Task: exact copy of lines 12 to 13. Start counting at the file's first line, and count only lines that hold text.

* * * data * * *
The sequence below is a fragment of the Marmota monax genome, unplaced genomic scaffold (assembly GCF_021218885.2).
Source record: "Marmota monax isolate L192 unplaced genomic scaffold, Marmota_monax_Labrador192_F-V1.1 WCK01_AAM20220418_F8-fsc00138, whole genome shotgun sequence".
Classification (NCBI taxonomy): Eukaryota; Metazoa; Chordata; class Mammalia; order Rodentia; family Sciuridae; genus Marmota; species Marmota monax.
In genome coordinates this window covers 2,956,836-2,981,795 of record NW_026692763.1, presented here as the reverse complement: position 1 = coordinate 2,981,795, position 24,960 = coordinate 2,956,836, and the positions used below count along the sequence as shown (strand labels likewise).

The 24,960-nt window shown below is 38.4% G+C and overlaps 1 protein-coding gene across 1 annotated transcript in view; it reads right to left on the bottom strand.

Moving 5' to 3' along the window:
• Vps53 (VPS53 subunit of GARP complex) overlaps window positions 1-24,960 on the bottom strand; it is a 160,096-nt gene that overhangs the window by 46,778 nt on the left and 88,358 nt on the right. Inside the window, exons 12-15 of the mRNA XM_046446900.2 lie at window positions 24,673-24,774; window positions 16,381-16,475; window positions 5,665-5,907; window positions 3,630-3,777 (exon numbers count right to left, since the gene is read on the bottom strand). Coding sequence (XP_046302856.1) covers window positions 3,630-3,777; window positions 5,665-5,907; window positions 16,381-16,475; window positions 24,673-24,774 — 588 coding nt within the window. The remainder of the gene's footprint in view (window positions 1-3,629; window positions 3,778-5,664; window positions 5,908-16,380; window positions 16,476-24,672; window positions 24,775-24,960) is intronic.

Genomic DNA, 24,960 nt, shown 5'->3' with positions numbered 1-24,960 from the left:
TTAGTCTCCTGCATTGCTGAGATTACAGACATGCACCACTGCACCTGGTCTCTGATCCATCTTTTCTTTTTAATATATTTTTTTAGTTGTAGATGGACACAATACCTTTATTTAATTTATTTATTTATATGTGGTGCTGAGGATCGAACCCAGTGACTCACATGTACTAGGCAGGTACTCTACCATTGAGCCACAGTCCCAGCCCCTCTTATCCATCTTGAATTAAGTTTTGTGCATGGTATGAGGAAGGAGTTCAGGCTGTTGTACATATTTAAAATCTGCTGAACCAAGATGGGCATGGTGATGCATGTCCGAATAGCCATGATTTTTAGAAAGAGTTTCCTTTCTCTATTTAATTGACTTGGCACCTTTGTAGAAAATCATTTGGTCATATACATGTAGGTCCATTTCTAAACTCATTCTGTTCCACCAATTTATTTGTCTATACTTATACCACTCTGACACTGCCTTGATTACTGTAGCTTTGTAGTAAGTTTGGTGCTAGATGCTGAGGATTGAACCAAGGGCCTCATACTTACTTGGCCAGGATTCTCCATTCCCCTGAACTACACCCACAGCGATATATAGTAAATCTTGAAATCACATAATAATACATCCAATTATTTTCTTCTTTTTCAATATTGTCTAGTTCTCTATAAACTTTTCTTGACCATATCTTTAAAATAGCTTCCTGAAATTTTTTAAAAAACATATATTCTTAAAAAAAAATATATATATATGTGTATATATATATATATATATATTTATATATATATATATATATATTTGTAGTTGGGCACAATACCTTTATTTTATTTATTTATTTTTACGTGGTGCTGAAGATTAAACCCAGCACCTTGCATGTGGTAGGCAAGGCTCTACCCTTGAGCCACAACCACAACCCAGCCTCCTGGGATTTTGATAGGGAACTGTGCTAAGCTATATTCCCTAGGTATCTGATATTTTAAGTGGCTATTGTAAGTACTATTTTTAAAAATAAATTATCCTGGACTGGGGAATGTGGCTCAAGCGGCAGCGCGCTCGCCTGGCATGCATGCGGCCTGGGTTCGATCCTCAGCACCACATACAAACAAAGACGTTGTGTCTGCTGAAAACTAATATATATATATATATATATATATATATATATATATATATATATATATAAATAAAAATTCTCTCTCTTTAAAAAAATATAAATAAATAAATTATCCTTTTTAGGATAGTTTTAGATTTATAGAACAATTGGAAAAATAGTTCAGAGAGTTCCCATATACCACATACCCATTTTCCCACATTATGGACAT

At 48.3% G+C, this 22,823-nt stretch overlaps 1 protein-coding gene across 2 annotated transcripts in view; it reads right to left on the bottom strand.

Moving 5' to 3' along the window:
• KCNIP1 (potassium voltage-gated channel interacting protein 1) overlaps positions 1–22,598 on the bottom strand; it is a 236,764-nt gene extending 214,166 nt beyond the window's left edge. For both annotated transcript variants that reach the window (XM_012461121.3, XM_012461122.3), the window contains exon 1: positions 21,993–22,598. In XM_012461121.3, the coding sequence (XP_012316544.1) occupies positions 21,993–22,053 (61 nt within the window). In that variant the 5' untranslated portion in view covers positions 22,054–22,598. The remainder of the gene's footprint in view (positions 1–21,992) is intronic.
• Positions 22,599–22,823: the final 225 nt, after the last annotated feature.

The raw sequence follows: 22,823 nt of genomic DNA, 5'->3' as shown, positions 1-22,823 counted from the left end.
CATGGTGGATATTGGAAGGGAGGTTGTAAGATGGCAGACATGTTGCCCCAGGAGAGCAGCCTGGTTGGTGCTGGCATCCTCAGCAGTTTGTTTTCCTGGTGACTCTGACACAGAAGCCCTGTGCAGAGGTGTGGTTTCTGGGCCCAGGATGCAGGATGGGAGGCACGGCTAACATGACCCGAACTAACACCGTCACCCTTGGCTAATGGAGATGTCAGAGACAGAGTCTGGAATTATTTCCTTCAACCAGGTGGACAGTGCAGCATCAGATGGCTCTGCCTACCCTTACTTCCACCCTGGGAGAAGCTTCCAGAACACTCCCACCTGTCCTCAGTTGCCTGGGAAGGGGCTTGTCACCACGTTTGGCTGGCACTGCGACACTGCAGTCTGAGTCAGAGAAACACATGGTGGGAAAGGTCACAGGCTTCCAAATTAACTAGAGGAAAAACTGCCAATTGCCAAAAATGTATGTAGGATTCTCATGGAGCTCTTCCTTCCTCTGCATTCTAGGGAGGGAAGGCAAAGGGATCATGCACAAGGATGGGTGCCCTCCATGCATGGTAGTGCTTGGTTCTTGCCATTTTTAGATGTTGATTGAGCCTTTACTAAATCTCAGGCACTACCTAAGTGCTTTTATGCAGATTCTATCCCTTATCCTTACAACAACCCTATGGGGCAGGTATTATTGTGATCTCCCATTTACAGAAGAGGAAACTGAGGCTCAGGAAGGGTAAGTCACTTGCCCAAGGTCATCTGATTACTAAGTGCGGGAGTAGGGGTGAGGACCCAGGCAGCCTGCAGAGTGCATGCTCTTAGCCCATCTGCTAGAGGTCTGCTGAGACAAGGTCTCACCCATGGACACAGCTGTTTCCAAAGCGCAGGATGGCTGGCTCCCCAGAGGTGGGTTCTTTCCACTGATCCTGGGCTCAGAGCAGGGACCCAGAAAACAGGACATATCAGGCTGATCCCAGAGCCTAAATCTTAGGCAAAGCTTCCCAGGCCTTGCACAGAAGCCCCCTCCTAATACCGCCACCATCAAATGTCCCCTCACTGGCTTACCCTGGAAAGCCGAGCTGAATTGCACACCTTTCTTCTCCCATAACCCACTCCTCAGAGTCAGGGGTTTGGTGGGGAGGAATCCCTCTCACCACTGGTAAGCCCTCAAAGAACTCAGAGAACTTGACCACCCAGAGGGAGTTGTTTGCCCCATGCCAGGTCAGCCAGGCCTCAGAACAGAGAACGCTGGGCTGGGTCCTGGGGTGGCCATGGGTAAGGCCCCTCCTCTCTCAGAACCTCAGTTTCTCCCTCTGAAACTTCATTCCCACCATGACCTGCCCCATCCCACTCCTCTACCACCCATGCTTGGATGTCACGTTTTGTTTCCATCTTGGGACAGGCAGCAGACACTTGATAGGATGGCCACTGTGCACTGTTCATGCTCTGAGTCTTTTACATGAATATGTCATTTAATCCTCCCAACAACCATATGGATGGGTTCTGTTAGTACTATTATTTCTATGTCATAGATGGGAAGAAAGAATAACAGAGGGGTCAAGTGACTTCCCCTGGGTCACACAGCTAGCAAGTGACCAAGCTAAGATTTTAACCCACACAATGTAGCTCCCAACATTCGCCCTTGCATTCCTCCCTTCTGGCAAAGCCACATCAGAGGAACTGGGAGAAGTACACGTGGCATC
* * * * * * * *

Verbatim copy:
• KCNIP1 (potassium voltage-gated channel interacting protein 1) overlaps positions 1–22,598 on the bottom strand; it is a 236,764-nt gene extending 214,166 nt beyond the window's left edge. For both annotated transcript variants that reach the window (XM_012461121.3, XM_012461122.3), the window contains exon 1: positions 21,993–22,598. In XM_012461121.3, the coding sequence (XP_012316544.1) occupies positions 21,993–22,053 (61 nt within the window). In that variant the 5' untranslated portion in view covers positions 22,054–22,598. The remainder of the gene's footprint in view (positions 1–21,992) is intronic.
• Positions 22,599–22,823: the final 225 nt, after the last annotated feature.